According to an old biblical saying, a prophet is never honoured in his own country. Not so long ago, these words could have applied to John Muir, who was born 180 years ago tomorrow and rose to become a national hero in the United States after emigrating there with his family at the age of ten.
Today his portrait hangs in the Class 1 exhibition room of the California Hall of Fame, ahead of John Wayne, Jane Fonda and Jack Nicholson – and the story of the boy from Dunbar who became an accomplished ecologist, geologist, explorer, mountaineer, writer and campaigner would make an epic movie in its own right.
He walked 10,000 miles from Indianapolis to the Gulf Mexico. He scaled mountains considered inaccessible. He pioneered the scientific study of glaciers. He founded the Sierra Club, now the largest and most influential environmental organisation in the world, with three million members and supporters. Famously, he took President Teddy Roosevelt into the mountains for three days and convinced him to launch a programme of wilderness protection.
Unfortunately, his legacy has recently come under threat in his adopted homeland as the current US administration seeks to roll back a century of progress in protecting and conserving vast areas of wild land and wilderness across the country.
In Scotland, fortunately, the spirit of Muir is being revived rather than exorcised. A decade ago, his name would have provoked head-scratching in the average pub quiz. Today his profile is higher than ever in his native land, thanks to initiatives like the John Muir Way, the John Muir Birthplace Museum in Dunbar and the expansion of the John Muir Award environmental scheme run by the John Muir Trust.
Each year, tens of thousands of people walk at least part of the John Muir Way, the long distance footpath that winds across Central Scotland from Dunbar to Helensburgh. Every week of the school year, between 300 and 400 pupils gain John Muir Award certificates for exploration and conservation of wild nature. In Makars Court in Edinburgh, a commemorative flagstone was laid in his honour in 2013, alongside literary giants such as Robert Burns, Walter Scott, Hugh MacDiarmid, Sorley Maclean, John Buchan and Muriel Spark.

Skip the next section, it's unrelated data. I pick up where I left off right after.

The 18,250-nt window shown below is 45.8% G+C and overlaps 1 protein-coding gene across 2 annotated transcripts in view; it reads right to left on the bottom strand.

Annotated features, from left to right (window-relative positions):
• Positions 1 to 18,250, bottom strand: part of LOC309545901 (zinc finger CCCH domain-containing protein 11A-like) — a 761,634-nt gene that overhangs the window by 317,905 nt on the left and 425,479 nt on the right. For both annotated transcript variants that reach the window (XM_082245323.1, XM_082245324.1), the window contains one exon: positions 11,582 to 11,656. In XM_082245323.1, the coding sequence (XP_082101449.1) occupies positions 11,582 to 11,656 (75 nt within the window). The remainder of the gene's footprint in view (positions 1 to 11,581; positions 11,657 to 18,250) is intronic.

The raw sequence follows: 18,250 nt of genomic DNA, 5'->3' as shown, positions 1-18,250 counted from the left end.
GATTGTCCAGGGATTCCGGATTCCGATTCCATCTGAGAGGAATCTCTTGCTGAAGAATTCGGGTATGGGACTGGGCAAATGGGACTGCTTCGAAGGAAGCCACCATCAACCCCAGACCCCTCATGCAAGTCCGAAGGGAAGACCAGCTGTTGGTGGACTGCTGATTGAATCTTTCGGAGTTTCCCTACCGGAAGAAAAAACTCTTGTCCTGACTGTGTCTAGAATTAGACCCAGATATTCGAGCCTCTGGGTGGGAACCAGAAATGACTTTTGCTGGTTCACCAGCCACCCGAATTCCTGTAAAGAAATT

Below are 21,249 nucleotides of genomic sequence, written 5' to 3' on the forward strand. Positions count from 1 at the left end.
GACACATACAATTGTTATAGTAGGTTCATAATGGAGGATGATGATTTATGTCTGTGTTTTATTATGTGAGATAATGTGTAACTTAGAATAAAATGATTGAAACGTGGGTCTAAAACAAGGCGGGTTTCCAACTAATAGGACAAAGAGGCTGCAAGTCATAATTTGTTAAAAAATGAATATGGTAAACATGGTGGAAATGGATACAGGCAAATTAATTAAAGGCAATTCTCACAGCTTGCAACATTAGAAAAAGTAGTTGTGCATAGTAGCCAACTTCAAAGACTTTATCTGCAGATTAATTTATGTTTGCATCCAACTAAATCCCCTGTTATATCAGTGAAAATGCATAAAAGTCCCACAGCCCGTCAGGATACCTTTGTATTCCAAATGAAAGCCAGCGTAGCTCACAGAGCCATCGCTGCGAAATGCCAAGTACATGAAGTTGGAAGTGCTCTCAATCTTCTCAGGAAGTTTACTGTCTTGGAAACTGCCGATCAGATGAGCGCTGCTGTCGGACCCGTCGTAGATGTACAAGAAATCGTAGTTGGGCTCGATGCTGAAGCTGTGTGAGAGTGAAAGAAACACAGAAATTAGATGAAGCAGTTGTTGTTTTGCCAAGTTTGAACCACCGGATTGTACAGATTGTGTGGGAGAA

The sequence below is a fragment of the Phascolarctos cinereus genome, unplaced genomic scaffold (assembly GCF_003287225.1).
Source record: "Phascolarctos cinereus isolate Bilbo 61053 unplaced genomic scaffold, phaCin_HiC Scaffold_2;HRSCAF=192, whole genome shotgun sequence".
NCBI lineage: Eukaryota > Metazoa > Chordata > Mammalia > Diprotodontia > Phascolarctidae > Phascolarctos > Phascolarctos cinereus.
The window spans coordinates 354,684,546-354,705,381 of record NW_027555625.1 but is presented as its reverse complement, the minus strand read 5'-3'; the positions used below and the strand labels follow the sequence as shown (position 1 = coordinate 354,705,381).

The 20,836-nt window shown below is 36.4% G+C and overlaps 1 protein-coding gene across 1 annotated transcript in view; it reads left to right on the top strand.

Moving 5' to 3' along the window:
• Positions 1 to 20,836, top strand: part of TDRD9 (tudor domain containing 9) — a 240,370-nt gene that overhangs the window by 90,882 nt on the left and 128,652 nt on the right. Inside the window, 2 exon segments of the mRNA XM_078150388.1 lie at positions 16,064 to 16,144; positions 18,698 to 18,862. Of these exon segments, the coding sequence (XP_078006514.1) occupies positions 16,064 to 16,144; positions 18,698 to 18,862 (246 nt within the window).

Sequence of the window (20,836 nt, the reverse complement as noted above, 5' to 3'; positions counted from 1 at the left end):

The John Muir Trust itself has been around for 35 years, campaigning to protect wild places in Scotland and managing land in a way that reflects his philosophy. We do not have the vast wildernesses that Muir encountered, where the human imprint was minimal, but we are striving to diversify our landscapes to ensure that nature has the space to flourish alongside people and communities.
John Muir left something more than a distant historical memory. He left a legacy of ideas, set out in eloquent, readable prose in the hundreds of articles and books he wrote, which remain in print today.
His lyricism helped sway public opinion when the written word was the sole means of mass communications. His passion for the landscape, his beautiful descriptions of nature and his encyclopaedic knowledge of the biology and geology of the mountains have helped most of his writings stand the test of time.
Of course, he was a product of the attitudes and prejudices of the society in which he lived. In one early journal, My First Summer in the Sierra, he praised the Yosemite Mono tribe for their light ecological footprint – “Indians walk softly and hurt the landscape hardly more than the birds and squirrels” – while elsewhere in the same volume, he expressed repulsion at their dirty appearance.
Yet, as he became older and wiser, Muir wrote sympathetically about the misery inflicted upon native tribes by European settlers, and allied himself with Charles Fletcher Lummis, the outspoken campaigner for the rights of Native Americans.
As for their appearance, Muir, it has to be said, was not exactly a model of sartorial elegance, and once quipped that he could have been a millionaire but chose instead to become a tramp.
The world has moved on, beyond recognition since the day John Muir set sail for a new life across the Atlantic. Yet in our mass consumerist society, which threatens the long-term health of our planet with climate change, pollutes our seas with chemicals, fells our forests, exterminates our species and depletes our natural resources, the voice of John Muir still rises above the commotion to remind us of the important things in life.
Find out more at www.johnmuirtrust.org
Peter Pearson, chair, John Muir Trust.